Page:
From All of us Here at Good Reads With Ronna - We're Sending Our Best…
WOOF, WOOF!! There you again. I know you are capable of making more than those same old sounds. Say something substantial, would you please, Oscar! Guest reviewer Lindy Michaels of BookStar on Ventura Blvd. in Studio City, thinks this book is a howl and so will you!
Talk, Oscar, Please! ($14.95, Sterling, ages 3-6) was written by Karen Kaufman Orloff and illustrated by Tim Bowers. Ah, there are so many ways for humans to communicate to each other these days. There’s the tried and true, albeit archaic, looking face to face with someone and actually speaking. Then there’s the, also seemingly archaic, phone conversation. And then there’s emailing, texting, tweeting, ‘face-booking’… have I left anything out?
Yes, that’s all well and good for humans, but the boy in TALK, OSCAR, PLEASE! wishes more than anything, that his doggie, Oscar would, could, oh please, talk, really talk to him. Imagine the conversations they would have. Oh, sure, Oscar yips and howls and barks and whimpers and wheezes, but… “Oh, boy, how I wish you could talk, Oscar – please?”
Not only would that be oh, so cool, but then Oscar could help the boy with his ABC’s, could help coach his soccer team, could crack some jokes, could explain to the vet that it’s fleas that’s really bothering him and even sing his little master some doggie lullabies at bedtime. “You’d lull me to sleep if you’d sing, Oscar – please?”
No, Oscar doesn’t become some magical pooch, in this adorable story, actually yapping in English, but the boy finds there are other ways to communicate with his best friend that are just as satisfying and he realizes that somehow they always know exactly what the other is thinking. Yes, sometimes real love needs no words, at all. A wag of the tail, a jump in the lap, a nuzzle on the neck, a sloppy lick on the face can be even better.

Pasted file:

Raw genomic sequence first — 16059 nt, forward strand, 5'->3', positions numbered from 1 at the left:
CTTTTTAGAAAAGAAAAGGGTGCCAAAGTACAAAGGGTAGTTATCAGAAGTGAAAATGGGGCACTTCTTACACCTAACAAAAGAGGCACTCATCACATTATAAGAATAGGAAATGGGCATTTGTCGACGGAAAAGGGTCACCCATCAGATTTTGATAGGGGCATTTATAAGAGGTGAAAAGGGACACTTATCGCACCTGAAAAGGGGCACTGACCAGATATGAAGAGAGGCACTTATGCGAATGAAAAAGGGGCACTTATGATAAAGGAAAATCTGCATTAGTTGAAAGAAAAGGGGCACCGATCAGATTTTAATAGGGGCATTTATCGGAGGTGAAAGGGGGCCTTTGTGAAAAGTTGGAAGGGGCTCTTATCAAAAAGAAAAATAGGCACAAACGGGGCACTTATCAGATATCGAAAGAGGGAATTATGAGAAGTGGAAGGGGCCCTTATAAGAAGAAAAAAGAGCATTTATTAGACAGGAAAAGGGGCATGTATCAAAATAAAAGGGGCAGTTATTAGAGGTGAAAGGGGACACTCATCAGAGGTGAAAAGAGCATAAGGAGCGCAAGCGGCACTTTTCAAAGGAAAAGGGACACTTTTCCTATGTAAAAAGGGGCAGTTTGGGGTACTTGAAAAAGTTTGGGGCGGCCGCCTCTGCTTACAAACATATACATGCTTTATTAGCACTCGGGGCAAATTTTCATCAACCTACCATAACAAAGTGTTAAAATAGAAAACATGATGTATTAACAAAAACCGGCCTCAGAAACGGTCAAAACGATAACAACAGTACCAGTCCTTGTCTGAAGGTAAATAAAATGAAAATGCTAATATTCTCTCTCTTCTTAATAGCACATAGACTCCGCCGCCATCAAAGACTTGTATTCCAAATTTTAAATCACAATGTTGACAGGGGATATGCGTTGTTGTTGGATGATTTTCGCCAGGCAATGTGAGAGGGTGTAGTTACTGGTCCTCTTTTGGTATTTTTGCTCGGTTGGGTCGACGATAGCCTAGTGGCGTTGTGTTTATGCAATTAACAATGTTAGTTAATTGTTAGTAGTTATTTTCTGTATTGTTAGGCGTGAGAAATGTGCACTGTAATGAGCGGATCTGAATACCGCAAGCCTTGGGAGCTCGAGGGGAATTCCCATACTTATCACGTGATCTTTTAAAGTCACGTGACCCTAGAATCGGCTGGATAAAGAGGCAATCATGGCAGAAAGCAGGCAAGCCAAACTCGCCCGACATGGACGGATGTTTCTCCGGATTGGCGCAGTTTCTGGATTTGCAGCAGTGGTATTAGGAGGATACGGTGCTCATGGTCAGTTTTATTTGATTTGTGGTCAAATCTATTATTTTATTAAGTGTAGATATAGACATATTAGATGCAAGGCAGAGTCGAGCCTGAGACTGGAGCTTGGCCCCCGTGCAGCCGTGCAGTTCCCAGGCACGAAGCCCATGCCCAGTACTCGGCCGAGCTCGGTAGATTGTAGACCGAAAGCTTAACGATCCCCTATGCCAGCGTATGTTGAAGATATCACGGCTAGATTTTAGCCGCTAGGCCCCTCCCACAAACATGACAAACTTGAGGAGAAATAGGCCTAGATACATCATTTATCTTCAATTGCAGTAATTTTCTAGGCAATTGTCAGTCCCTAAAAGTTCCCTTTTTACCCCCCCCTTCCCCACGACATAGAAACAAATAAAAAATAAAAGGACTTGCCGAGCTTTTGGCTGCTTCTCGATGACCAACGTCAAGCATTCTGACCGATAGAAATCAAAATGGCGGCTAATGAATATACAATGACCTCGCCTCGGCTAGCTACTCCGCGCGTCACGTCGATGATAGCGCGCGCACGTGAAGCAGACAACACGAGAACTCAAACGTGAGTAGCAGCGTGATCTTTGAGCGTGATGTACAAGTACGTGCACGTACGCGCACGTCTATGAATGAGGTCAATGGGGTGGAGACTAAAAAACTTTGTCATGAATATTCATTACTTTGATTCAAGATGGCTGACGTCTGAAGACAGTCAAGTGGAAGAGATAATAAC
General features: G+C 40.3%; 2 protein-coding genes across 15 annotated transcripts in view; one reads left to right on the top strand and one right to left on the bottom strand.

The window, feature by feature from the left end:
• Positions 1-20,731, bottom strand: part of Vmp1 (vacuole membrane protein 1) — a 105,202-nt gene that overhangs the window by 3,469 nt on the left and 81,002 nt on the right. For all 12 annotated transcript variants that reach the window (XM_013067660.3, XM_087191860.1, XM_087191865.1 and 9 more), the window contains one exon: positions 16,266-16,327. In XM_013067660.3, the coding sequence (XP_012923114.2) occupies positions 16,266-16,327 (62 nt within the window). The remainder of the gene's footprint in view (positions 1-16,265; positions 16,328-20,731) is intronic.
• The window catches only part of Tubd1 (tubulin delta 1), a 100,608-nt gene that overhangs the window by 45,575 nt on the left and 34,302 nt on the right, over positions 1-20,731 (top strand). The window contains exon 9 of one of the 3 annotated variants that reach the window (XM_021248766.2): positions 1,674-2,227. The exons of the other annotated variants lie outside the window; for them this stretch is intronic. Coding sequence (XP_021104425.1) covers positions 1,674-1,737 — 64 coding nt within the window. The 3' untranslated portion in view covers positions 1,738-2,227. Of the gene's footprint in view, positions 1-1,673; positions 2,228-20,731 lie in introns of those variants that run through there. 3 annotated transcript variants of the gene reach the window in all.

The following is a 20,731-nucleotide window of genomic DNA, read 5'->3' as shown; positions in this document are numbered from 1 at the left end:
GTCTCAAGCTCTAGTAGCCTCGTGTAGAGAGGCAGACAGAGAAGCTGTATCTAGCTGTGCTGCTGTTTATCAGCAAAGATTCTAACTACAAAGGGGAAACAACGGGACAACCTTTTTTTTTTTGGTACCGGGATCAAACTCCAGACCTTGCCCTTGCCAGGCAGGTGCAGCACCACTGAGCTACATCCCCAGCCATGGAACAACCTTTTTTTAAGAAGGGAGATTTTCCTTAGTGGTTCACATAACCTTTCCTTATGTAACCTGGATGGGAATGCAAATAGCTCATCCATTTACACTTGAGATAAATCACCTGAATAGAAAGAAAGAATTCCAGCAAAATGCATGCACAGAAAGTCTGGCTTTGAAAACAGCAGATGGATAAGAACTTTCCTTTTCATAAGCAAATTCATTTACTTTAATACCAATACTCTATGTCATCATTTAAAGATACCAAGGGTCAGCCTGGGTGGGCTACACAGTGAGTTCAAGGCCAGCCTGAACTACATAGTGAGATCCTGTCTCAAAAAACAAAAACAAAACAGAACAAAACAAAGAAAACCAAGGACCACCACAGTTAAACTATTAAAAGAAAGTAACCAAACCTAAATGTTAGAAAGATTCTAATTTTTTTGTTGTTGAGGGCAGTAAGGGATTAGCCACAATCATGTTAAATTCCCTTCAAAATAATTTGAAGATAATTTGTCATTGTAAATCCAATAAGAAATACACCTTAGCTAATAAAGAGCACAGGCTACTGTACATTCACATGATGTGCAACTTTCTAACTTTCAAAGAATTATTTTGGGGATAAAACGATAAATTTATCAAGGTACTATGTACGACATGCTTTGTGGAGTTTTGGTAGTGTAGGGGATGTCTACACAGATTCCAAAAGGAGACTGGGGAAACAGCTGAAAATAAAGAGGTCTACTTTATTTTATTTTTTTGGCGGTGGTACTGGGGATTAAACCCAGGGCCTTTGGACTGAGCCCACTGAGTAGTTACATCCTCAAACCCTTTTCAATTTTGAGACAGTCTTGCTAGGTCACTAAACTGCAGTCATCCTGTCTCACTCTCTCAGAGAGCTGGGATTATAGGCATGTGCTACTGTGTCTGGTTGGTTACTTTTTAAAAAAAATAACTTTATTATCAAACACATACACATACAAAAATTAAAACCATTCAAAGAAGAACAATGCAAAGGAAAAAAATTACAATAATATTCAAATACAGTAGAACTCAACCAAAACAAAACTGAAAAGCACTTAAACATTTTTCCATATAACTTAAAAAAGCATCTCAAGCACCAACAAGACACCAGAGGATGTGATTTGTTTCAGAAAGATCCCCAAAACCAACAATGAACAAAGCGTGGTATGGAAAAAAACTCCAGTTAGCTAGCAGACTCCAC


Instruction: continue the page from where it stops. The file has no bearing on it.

Now, try tweeting that and in rhyme, please!
The very versatile Lindy Michaels aims to inspire young minds through children’s literature. Lindy owned L.A.’s first children’s bookshop, OF BOOKS AND SUCH (1972-1987) where she did storytelling, taught drama to children, had art and poetry contests and the like. According to Lindy, “It was truly a ‘land of enchantment.” She also spent years lecturing on realism in children’s literature at colleges in the state. For close to five years Lindy has worked for Studio City Barnes and Noble (BookStar) in the children’s section and does storytelling every Saturday at 10:30 a.m.